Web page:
Black lips on the Stanley Cup
The history of this story dates back to 1968. As a freshman at Boston University with an ambition to become a sportscaster, I decided to gain knowledge of professional hockey. Bobby Orr and the Boston Bruins were the hottest sports ticket in town. He was the number one player in the National Hockey League and its most exciting player. Growing up in Philadelphia, the only hockey I saw was a rare glimpse of the Stanley Cup Finals.
Hockey was a Canadian sport that drew little interest on American television.
I liked the game for its pure beauty of skating and speed. I despised the fighting (and still do) but was captivated by the sheer magic of Robert Gordon Orr. “Earl Monroe on skates” was the best way to describe his moves. And he was doing his work at a high speed on the ice.
When I got into the broadcast business, I knew that I would have to have solid hockey knowledge to succeed. So I studied the game from its beginning. When I became a sports talk show host on WBZ Radio, the Bruins were the “it” team in Boston. But as much as I liked pro hockey, I could not understand why there were no Black men in the game.
Many friends would ask me why I was studying and watching a sport with no Blacks. It was a difficult question to answer. I made light of the subject by stating that the puck (the vital object of the game) was black. And while that comment always drew laughter, especially after an animated character named Peter Puck became a television star. A nasty part of this story occurred when a group of NHL players called me “Peter Puck” behind my back. I quickly put a stop to that.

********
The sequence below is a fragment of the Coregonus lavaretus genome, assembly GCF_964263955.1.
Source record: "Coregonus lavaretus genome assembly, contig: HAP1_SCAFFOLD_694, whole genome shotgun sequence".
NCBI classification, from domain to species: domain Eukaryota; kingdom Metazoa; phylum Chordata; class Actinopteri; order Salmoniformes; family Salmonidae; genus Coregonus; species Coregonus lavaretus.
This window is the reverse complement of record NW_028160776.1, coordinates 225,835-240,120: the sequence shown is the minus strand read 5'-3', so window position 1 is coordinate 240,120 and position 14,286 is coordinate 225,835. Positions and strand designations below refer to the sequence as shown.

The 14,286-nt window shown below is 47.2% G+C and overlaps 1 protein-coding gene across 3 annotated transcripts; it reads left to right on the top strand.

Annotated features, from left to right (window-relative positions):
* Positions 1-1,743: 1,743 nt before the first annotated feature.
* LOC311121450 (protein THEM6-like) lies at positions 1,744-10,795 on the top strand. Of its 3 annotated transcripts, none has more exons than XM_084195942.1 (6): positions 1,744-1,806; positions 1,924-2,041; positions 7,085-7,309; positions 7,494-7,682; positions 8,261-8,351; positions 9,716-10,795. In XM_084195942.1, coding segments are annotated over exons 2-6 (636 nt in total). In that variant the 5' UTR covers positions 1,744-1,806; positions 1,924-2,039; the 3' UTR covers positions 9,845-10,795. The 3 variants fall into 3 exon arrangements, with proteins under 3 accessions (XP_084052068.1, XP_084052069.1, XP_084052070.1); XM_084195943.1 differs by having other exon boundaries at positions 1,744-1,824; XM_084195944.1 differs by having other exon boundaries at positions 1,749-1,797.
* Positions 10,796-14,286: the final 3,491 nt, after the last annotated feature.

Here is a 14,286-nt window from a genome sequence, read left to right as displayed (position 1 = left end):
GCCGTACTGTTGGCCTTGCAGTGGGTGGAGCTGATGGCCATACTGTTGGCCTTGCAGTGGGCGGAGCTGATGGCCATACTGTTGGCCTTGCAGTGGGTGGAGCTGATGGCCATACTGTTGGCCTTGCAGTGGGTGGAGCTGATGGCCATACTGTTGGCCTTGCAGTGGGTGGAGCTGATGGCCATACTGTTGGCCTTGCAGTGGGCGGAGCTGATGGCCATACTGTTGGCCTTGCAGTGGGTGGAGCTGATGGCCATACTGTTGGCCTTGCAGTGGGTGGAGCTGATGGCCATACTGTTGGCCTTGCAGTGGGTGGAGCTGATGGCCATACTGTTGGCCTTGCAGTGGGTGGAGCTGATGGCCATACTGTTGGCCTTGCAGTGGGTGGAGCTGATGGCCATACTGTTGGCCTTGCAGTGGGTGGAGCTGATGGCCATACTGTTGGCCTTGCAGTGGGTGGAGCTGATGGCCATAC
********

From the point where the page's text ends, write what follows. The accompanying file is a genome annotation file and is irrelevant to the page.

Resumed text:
My quest to find an answer to why there were no Blacks in the National Hockey League attracted much attention throughout the United States and Canada, as ‘BZ Radio provided 50,000 watts of a radio signal to many places. A 1973 interview with Hockey Hall of Famer Sam Pollock spotlighted the issue. He was the man in charge of the famous Montreal Canadiens hockey franchise, and a game historian. I peppered him with questions about the issue, and, to his credit, he did his best to give me answers. I am eternally indebted to Pollock for his time and sensitivity. He also assured me that the time was coming when Black men would be playing in the NHL.
I would later interview Willie O’Ree, who broke the color line in the NHL in 1958 when he skated for the Bruins. He reiterated much of what Sam Pollock had stated and said he looked forward to the day more Black men would be skating in the NHL.
While interviewing O’Ree, I brought up the point that there had been no Black lips on the Stanley Cup, from which members of the winning team every year sip champagne. I decided to make that a cause celebre. I completed the mission in 1978. Several years after that, I interviewed Grant Fuhr, the Hall of Fame goaltender from the Edmonton Oilers (a four-time Stanley Cup winner), and we shared the biggest laugh over our Black lips being on the Stanley Cup.
Other Black men have put their lips on Lord Stanley’s Cup. Joining Grant Fuhr on the Oilers was goalie Eldon “Pokey” Reddick. And defensemen Johnny Oduya and Dustin Byfuglien of the Chicago Blackhawks won the Cup in 2013 and 2015.
Keegan Kolesar and Isaiah Saville (Las Vegas Golden Knights) and Anthony Duclair, Radko Gudas and Givani Smith (Florida Panthers) are currently chasing the legacy of Black lips on the Stanley Cup. Black players on one of those teams will be blessed to achieve the goal. And they won’t have to sneak a sip like I did many years ago.